Emergency alert system sheds light on modern day campus realities

by Emili JohnsonStaff Writer

This past Friday, administrators tested the new SAFE alert system. The system is meant to alert students, staff and faculty if any violent situation were to occur on campus. The system will also send alerts about severe weather.

Aside from the alert system, many members of the community have implemented new programming and ideas to not only help students adjust to college living, but also how to stay safe throughout their Simpson experience.

Stephanie Krauth, associate dean of students, feels students should simply take more responsibility in keeping themselves safe from the worse possible scenario.

“You have a college campus that is seen by those…on the outside who want to take advantage or steal,” Krauth said. “[Simpson] students are vulnerable because they are so comfortable.”

Krauth, who considers herself an advocate for student safety, feels that students should engage in the whole experience to make sure bad things do not happen.

To Krauth, it is important to know where you are and be aware of your surroundings. This also means becoming familiar with the student handbook and knowing school policies regarding sexual assault and harassment.

Krauth also feels a certain level of maturing has to happen before a student can take their own safety seriously.

“Students in this day and age are in the process of maturing and growing up,” Krauth said. “Even things like being aware of your surroundings and looking out for yourself and your friends can really make a difference.”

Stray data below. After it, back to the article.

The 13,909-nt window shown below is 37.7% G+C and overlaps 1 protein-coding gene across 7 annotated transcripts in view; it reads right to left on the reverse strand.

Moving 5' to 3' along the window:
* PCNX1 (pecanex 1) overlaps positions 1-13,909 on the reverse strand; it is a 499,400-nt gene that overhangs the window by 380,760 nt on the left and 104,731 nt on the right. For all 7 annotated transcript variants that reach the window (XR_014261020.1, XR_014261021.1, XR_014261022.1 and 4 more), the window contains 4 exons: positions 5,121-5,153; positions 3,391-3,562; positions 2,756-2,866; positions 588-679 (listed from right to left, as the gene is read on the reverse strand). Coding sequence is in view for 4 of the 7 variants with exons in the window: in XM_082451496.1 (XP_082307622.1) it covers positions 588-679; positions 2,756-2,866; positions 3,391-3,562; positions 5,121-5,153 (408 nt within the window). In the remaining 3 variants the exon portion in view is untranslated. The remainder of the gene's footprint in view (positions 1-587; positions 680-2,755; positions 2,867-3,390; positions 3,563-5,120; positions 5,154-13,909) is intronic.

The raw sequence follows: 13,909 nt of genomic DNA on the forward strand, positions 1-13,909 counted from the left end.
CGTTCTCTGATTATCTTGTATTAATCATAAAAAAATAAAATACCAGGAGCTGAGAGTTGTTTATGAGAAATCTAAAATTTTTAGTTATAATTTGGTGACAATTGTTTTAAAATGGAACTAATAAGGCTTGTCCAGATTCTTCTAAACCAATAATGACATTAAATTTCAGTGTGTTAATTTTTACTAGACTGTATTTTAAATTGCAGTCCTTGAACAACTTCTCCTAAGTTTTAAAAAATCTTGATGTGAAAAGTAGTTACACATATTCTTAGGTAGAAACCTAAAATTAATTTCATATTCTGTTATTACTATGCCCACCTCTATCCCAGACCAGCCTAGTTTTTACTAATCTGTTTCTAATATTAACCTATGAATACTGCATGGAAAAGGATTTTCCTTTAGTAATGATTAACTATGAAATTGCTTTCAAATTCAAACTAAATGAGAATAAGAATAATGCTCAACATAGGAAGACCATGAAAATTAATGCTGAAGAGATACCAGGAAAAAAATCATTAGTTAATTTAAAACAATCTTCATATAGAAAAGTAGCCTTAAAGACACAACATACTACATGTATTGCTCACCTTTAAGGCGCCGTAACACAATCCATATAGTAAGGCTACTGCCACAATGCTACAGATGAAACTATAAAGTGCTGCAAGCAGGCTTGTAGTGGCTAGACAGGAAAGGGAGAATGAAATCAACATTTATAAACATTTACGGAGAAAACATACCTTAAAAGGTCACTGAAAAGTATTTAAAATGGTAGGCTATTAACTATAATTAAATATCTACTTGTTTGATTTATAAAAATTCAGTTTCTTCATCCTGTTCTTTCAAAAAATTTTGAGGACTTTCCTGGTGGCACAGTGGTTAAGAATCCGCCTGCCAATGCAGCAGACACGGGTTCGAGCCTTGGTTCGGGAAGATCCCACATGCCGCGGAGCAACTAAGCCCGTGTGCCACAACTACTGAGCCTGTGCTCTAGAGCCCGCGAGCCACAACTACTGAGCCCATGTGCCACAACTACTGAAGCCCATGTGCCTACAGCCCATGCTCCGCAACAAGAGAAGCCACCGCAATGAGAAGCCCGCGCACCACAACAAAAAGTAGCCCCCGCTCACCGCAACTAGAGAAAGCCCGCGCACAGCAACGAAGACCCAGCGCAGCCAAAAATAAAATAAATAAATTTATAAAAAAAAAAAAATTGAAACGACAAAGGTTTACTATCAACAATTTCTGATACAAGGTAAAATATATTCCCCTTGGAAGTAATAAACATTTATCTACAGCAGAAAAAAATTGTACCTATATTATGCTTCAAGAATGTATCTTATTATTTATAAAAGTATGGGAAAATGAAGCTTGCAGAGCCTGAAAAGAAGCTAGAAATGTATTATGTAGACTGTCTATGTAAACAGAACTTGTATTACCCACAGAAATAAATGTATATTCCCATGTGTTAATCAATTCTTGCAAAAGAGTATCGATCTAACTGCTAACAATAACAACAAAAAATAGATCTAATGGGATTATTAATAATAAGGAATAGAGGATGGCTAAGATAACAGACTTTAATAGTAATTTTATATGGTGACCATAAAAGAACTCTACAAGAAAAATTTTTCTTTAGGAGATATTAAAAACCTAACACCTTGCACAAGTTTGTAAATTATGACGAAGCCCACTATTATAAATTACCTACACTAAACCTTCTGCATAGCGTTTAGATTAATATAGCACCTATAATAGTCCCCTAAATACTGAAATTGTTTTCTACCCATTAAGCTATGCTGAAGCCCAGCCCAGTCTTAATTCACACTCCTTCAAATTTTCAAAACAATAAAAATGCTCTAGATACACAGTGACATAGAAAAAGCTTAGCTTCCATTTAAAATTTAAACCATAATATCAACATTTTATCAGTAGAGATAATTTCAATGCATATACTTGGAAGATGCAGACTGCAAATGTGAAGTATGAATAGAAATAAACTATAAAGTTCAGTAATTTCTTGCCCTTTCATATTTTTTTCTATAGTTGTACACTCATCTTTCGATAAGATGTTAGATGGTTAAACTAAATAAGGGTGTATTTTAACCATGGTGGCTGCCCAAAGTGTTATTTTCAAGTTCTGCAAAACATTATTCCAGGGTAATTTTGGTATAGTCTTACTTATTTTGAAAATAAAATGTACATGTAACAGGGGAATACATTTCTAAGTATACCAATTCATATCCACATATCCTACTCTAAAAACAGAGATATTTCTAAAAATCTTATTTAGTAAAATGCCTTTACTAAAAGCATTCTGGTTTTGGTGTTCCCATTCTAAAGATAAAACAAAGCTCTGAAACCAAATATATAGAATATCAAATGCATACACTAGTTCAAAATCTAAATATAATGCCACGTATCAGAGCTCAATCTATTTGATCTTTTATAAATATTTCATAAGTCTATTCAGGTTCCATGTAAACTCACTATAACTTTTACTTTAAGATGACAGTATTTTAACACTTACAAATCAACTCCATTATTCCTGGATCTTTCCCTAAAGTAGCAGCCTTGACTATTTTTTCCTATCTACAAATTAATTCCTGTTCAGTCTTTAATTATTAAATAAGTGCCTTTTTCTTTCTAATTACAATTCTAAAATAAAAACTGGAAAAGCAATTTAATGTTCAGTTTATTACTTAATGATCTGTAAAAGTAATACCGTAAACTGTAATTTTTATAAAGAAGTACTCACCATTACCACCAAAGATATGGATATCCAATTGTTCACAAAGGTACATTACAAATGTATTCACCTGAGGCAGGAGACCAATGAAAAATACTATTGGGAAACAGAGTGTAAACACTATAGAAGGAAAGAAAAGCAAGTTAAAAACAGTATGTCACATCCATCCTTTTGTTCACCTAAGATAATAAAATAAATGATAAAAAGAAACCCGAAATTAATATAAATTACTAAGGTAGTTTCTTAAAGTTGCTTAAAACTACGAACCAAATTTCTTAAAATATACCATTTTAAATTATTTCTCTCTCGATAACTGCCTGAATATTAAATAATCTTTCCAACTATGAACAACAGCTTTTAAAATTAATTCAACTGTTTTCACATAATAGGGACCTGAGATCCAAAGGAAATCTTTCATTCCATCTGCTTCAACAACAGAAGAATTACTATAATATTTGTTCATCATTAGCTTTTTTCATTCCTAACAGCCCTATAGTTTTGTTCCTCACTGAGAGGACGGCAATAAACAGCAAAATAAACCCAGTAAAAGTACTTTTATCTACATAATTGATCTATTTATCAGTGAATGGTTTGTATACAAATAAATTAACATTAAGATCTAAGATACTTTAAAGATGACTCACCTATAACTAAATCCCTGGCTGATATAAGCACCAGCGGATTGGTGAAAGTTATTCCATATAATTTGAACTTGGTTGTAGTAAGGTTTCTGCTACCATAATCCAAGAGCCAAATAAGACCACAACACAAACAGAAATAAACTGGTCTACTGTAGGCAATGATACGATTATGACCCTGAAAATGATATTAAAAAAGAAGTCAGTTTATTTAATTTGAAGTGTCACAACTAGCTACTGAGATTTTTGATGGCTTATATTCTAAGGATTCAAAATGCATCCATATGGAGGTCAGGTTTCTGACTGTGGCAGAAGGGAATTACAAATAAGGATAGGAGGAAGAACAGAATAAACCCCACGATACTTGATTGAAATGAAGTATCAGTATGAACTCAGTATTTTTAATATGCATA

On the flip side to staying safe on campus, there is also the element of utilizing certain campus services that help students deal with the many stresses of college.

Ellie Olson, director of counseling services, says it is very important for students to advocate for themselves and create boundaries to prevent stress.

“Advocating for yourself can mean saying ‘no’ to things and giving yourself time in the day to breathe and not running from one spot to another.” Olson said.

Olson feels students should know that there is someone to talk to when the weight of the world gets to be too much.

“For some who are struggling, the stresses that college brings, which are adherent in the transition to a new place and meeting new people, those things can add to stress that is already high and that can lead to bad things happening,” Olson said.

While college administrators are doing what is possible for the worst case scenario, it is important for students to think about themselves first and remember as a college we are not closed off from the rest of the world.

Chris Frerichs, director of security, mentioned that students should play an active role in their own safety, whether it is through updating information for the alert system on StormFront to locking their car doors.

“Safety is kind of relative and you have to take a proactive role in your own safety,” Frerichs said.